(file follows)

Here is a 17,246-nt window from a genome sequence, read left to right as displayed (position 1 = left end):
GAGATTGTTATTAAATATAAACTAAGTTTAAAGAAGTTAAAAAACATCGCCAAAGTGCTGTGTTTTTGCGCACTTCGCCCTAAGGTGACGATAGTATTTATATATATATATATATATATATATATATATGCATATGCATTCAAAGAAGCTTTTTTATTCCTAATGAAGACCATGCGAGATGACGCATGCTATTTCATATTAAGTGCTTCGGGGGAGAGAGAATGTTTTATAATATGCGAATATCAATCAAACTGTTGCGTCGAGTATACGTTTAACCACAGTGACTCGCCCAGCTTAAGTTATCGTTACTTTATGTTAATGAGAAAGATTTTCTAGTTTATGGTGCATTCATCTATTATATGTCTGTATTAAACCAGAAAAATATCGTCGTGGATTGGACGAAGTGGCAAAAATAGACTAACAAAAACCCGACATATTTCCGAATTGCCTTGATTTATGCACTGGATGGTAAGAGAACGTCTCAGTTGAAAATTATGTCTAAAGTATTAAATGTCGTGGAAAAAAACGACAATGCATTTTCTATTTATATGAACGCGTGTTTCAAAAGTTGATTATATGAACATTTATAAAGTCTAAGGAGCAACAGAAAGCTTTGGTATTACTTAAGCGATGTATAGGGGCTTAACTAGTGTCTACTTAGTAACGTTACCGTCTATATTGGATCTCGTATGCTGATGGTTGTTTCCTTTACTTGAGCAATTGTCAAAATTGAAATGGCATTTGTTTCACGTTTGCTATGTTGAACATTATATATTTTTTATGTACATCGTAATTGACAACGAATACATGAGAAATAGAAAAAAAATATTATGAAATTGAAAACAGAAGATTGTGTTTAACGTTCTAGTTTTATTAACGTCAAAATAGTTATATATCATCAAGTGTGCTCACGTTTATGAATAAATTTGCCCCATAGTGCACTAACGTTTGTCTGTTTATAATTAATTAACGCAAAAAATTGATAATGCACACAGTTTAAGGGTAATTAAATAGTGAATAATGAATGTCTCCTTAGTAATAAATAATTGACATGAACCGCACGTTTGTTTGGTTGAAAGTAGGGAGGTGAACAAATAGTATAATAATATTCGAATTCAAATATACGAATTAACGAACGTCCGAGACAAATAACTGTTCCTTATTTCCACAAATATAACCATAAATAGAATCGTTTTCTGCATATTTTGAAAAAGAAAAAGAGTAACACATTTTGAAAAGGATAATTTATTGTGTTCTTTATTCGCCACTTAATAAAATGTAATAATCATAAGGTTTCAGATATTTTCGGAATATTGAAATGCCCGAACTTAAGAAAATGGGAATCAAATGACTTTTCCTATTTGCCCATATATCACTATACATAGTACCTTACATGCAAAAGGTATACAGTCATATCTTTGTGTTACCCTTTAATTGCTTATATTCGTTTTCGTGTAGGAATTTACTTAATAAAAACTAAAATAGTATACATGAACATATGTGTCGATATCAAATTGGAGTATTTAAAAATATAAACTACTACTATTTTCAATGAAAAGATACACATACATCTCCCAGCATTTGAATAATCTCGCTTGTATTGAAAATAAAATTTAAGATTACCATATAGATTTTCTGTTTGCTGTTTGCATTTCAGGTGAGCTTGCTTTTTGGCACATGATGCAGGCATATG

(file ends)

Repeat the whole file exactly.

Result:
Here is a 17,246-nt window from a genome sequence, read left to right as displayed (position 1 = left end):
GAGATTGTTATTAAATATAAACTAAGTTTAAAGAAGTTAAAAAACATCGCCAAAGTGCTGTGTTTTTGCGCACTTCGCCCTAAGGTGACGATAGTATTTATATATATATATATATATATATATATATATGCATATGCATTCAAAGAAGCTTTTTTATTCCTAATGAAGACCATGCGAGATGACGCATGCTATTTCATATTAAGTGCTTCGGGGGAGAGAGAATGTTTTATAATATGCGAATATCAATCAAACTGTTGCGTCGAGTATACGTTTAACCACAGTGACTCGCCCAGCTTAAGTTATCGTTACTTTATGTTAATGAGAAAGATTTTCTAGTTTATGGTGCATTCATCTATTATATGTCTGTATTAAACCAGAAAAATATCGTCGTGGATTGGACGAAGTGGCAAAAATAGACTAACAAAAACCCGACATATTTCCGAATTGCCTTGATTTATGCACTGGATGGTAAGAGAACGTCTCAGTTGAAAATTATGTCTAAAGTATTAAATGTCGTGGAAAAAAACGACAATGCATTTTCTATTTATATGAACGCGTGTTTCAAAAGTTGATTATATGAACATTTATAAAGTCTAAGGAGCAACAGAAAGCTTTGGTATTACTTAAGCGATGTATAGGGGCTTAACTAGTGTCTACTTAGTAACGTTACCGTCTATATTGGATCTCGTATGCTGATGGTTGTTTCCTTTACTTGAGCAATTGTCAAAATTGAAATGGCATTTGTTTCACGTTTGCTATGTTGAACATTATATATTTTTTATGTACATCGTAATTGACAACGAATACATGAGAAATAGAAAAAAAATATTATGAAATTGAAAACAGAAGATTGTGTTTAACGTTCTAGTTTTATTAACGTCAAAATAGTTATATATCATCAAGTGTGCTCACGTTTATGAATAAATTTGCCCCATAGTGCACTAACGTTTGTCTGTTTATAATTAATTAACGCAAAAAATTGATAATGCACACAGTTTAAGGGTAATTAAATAGTGAATAATGAATGTCTCCTTAGTAATAAATAATTGACATGAACCGCACGTTTGTTTGGTTGAAAGTAGGGAGGTGAACAAATAGTATAATAATATTCGAATTCAAATATACGAATTAACGAACGTCCGAGACAAATAACTGTTCCTTATTTCCACAAATATAACCATAAATAGAATCGTTTTCTGCATATTTTGAAAAAGAAAAAGAGTAACACATTTTGAAAAGGATAATTTATTGTGTTCTTTATTCGCCACTTAATAAAATGTAATAATCATAAGGTTTCAGATATTTTCGGAATATTGAAATGCCCGAACTTAAGAAAATGGGAATCAAATGACTTTTCCTATTTGCCCATATATCACTATACATAGTACCTTACATGCAAAAGGTATACAGTCATATCTTTGTGTTACCCTTTAATTGCTTATATTCGTTTTCGTGTAGGAATTTACTTAATAAAAACTAAAATAGTATACATGAACATATGTGTCGATATCAAATTGGAGTATTTAAAAATATAAACTACTACTATTTTCAATGAAAAGATACACATACATCTCCCAGCATTTGAATAATCTCGCTTGTATTGAAAATAAAATTTAAGATTACCATATAGATTTTCTGTTTGCTGTTTGCATTTCAGGTGAGCTTGCTTTTTGGCACATGATGCAGGCATATG